Sebastopol Little League: Tips

Saturday, December 10
10 Tips for Parents

10 TIPS FOR PARENTS

A good experience for the players begins with us: the parents. It is up to us to make baseball more enjoyable while we teach skills and provide life lessons. But remember, no matter how much we love the game, we do it for the kids.

These thoughts can make for a better experience for the kids and parents. We believe that these ideas will help to make the next few months more fun for your children, more enjoyable for you and a lot easier on those people who volunteer their time and skills.

1.  Work with your child. There really is little more satisfying than going out at least a few evenings a week and playing ball with your kids. This gives them quality time with you and helps them improve their skills. Someday your child will look back fondly on the spring evenings spent playing catch with mom and dad.

2.  Get involved. The program is run entirely by volunteers and we can use all the help we can get. Anything you do helps all the kids. At our ages, most of our new friends are the parents of our children’s friends and teammates. The more you help out, the more people you meet, and we can always use more friends. Working the concession stand is a great way to help and meet people, after all what’s a baseball game without a hot dog? If you love the game, but can’t be available often enough to coach, umpiring is a great way to help. In addition to making baseball a more satisfying experience for you, you’ll be able to teach your child things that others look for in a game. If you don’t think you’re qualified, don’t worry, Little League provides all the training that anyone needs and you can be calling "safe or out" before you know it. All you need to be an umpire is an open mind and a deaf ear.

3.  Show up for games AND practices. In today’s busy world it’s difficult to juggle schedules, but this is your child. The more involved you are, the more interested your child will be in improving their skills. It’s only a couple times a week for a few months. If you can’t make it to practices, then don’t criticize the manager’s or coach’s decisions during a game.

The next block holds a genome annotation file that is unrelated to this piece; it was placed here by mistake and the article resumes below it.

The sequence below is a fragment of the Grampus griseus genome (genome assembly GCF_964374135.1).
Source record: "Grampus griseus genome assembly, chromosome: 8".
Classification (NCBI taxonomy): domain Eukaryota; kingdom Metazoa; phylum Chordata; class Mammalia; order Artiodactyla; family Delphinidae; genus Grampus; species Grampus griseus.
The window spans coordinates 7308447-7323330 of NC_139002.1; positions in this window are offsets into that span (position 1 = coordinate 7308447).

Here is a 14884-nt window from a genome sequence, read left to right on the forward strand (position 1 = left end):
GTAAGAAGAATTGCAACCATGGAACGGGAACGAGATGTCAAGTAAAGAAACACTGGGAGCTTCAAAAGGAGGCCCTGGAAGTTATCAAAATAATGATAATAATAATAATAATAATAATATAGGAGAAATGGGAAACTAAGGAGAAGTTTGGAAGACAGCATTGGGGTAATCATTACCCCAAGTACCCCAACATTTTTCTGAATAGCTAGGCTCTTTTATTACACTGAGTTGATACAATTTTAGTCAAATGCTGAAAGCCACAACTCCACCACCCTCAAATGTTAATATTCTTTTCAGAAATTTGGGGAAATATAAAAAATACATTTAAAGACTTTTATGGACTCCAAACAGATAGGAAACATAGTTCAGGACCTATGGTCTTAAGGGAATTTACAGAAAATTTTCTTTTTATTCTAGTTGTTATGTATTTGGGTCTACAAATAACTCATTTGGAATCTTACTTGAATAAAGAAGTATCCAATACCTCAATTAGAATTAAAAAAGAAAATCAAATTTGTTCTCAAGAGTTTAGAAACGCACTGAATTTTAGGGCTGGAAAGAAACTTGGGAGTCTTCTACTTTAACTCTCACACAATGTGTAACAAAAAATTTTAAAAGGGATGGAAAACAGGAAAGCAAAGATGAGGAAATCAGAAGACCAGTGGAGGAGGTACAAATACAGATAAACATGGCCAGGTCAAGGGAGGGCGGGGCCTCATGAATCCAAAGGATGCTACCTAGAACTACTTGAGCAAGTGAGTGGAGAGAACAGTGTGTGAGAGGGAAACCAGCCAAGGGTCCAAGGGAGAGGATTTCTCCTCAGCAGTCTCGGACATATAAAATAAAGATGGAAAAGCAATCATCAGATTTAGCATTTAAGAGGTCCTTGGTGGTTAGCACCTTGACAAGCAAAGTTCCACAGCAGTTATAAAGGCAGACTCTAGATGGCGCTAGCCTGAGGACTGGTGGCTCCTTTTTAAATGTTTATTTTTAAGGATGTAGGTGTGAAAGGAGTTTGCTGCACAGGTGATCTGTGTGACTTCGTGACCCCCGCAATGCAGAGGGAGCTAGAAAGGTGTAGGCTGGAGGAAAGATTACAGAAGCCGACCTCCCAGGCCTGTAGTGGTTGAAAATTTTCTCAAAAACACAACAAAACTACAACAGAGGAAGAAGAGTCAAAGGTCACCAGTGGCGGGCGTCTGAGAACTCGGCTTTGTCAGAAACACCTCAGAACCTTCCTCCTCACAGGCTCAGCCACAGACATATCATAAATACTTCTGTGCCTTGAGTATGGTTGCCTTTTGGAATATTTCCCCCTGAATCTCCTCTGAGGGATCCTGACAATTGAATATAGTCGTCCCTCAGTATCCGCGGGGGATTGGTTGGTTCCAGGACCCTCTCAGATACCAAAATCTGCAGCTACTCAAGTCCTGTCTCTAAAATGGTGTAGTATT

4.  Respect the rules. This is one of the most important things that the players should be learning. If you don’t agree with a call keep it to yourself, at the least, complain quietly. If there’s a team rule that you disagree with take it up with the manager or a league official on your own time, not during a game with everybody listening.

5.  Speak up if you are unhappy with your manager. One of the most frustrating things for a board member is to have a parent come to us after the season and complain about a manager. Your issue can’t be addressed if the manager doesn’t know that it exists. Don’t assume that they know you are unhappy; talk to them. The managers and coaches put in lots of time and effort and want every child to have a positive experience. If you talk to the manager and are still unhappy, talk to the division rep or player agent.

6.  Don’t create pressure. Although many children (and parents for that matter) dream of becoming professional athletes, the reality is that they are children and deserve to enjoy the game as children. Don’t expect more than they can deliver. Give positive encouragement to all players on both teams.

7.  Losing is a normal part of competition; help your child learn to accept it. No one likes to lose, but the nature of a team sport is that one team will win and one will lose. Teach your child that the final score is not the most important thing. Far more important is their improvement and their sportsmanship. One of life’s ironic truisms is that we learn more from failure than success. Learn from the losses, discuss how your child can improve for next time, but never place blame.

8.  Have Fun! Baseball is a game and should be a positive experience for everyone involved: players, coaches, umpires and parents. Winning is nice, but losing is inevitable. If you can’t enjoy the game without winning, you are missing some of the best things about baseball. A good at bat or a great defensive play will stay in your memory far longer than the score of any game.

9.  Don’t panic if your child is injured. Although baseball is not a contact sport, there are occasions when players collide or other non-contact injuries occur. We are all concerned about our children’s well being, but if your child suffers an injury, remember, kids are able to sustain a lot more than adults are and most coaches are familiar with the usual baseball injuries. Let the coaches handle the situation. They don’t need to deal with a frantic parent along with an injured child.

10.  The program only gets better if you help. We can’t stress this enough: VOLUNTEER… we need you. One of the biggest irritants that we have is those who will not give their time, but are quick to criticize. If you can’t be part of the solution, don’t be part of the problem. If you think that something needs to be changed, get involved and help change it.